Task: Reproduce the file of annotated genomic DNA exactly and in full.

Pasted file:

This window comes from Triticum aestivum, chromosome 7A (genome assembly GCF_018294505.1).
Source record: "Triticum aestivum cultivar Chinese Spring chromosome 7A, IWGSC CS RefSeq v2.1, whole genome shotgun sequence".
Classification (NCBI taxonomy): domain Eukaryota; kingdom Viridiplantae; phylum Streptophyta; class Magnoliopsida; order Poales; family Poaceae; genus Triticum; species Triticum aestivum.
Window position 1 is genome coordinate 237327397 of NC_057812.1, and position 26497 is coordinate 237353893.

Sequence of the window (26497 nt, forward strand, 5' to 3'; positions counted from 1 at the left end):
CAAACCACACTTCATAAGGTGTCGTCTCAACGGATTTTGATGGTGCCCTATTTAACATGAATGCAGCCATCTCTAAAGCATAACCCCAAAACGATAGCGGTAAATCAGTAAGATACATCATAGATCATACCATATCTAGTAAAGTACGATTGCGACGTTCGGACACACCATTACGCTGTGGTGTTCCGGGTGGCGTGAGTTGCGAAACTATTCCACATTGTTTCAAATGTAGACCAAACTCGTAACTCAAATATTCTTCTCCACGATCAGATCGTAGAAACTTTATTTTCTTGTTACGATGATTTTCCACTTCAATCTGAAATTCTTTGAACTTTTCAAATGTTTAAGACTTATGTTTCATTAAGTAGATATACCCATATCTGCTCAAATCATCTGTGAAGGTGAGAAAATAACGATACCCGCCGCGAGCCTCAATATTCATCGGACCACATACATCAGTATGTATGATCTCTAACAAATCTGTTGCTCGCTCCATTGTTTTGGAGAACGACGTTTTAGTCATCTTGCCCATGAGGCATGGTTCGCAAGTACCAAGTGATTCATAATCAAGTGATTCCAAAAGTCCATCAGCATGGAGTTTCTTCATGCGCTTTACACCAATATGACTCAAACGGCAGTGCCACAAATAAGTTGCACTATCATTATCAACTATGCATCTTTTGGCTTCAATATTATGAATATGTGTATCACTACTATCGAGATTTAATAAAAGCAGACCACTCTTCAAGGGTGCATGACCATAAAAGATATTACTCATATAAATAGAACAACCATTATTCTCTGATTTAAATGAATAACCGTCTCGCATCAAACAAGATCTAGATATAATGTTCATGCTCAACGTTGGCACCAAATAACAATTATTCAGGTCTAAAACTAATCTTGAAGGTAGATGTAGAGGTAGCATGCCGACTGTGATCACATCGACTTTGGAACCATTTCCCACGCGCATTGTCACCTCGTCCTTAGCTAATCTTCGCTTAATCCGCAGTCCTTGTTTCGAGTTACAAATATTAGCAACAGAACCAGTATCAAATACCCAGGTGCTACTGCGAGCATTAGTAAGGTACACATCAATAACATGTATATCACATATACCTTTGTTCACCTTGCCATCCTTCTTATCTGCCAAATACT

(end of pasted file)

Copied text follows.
This window comes from Triticum aestivum, chromosome 7A (genome assembly GCF_018294505.1).
Source record: "Triticum aestivum cultivar Chinese Spring chromosome 7A, IWGSC CS RefSeq v2.1, whole genome shotgun sequence".
Classification (NCBI taxonomy): domain Eukaryota; kingdom Viridiplantae; phylum Streptophyta; class Magnoliopsida; order Poales; family Poaceae; genus Triticum; species Triticum aestivum.
Window position 1 is genome coordinate 237327397 of NC_057812.1, and position 26497 is coordinate 237353893.

Sequence of the window (26497 nt, forward strand, 5' to 3'; positions counted from 1 at the left end):
CAAACCACACTTCATAAGGTGTCGTCTCAACGGATTTTGATGGTGCCCTATTTAACATGAATGCAGCCATCTCTAAAGCATAACCCCAAAACGATAGCGGTAAATCAGTAAGATACATCATAGATCATACCATATCTAGTAAAGTACGATTGCGACGTTCGGACACACCATTACGCTGTGGTGTTCCGGGTGGCGTGAGTTGCGAAACTATTCCACATTGTTTCAAATGTAGACCAAACTCGTAACTCAAATATTCTTCTCCACGATCAGATCGTAGAAACTTTATTTTCTTGTTACGATGATTTTCCACTTCAATCTGAAATTCTTTGAACTTTTCAAATGTTTAAGACTTATGTTTCATTAAGTAGATATACCCATATCTGCTCAAATCATCTGTGAAGGTGAGAAAATAACGATACCCGCCGCGAGCCTCAATATTCATCGGACCACATACATCAGTATGTATGATCTCTAACAAATCTGTTGCTCGCTCCATTGTTTTGGAGAACGACGTTTTAGTCATCTTGCCCATGAGGCATGGTTCGCAAGTACCAAGTGATTCATAATCAAGTGATTCCAAAAGTCCATCAGCATGGAGTTTCTTCATGCGCTTTACACCAATATGACTCAAACGGCAGTGCCACAAATAAGTTGCACTATCATTATCAACTATGCATCTTTTGGCTTCAATATTATGAATATGTGTATCACTACTATCGAGATTTAATAAAAGCAGACCACTCTTCAAGGGTGCATGACCATAAAAGATATTACTCATATAAATAGAACAACCATTATTCTCTGATTTAAATGAATAACCGTCTCGCATCAAACAAGATCTAGATATAATGTTCATGCTCAACGTTGGCACCAAATAACAATTATTCAGGTCTAAAACTAATCTTGAAGGTAGATGTAGAGGTAGCATGCCGACTGTGATCACATCGACTTTGGAACCATTTCCCACGCGCATTGTCACCTCGTCCTTAGCTAATCTTCGCTTAATCCGCAGTCCTTGTTTCGAGTTACAAATATTAGCAACAGAACCAGTATCAAATACCCAGGTGCTACTGCGAGCATTAGTAAGGTACACATCAATAACATGTATATCACATATACCTTTGTTCACCTTGCCATCCTTCTTATCTGCCAAATACT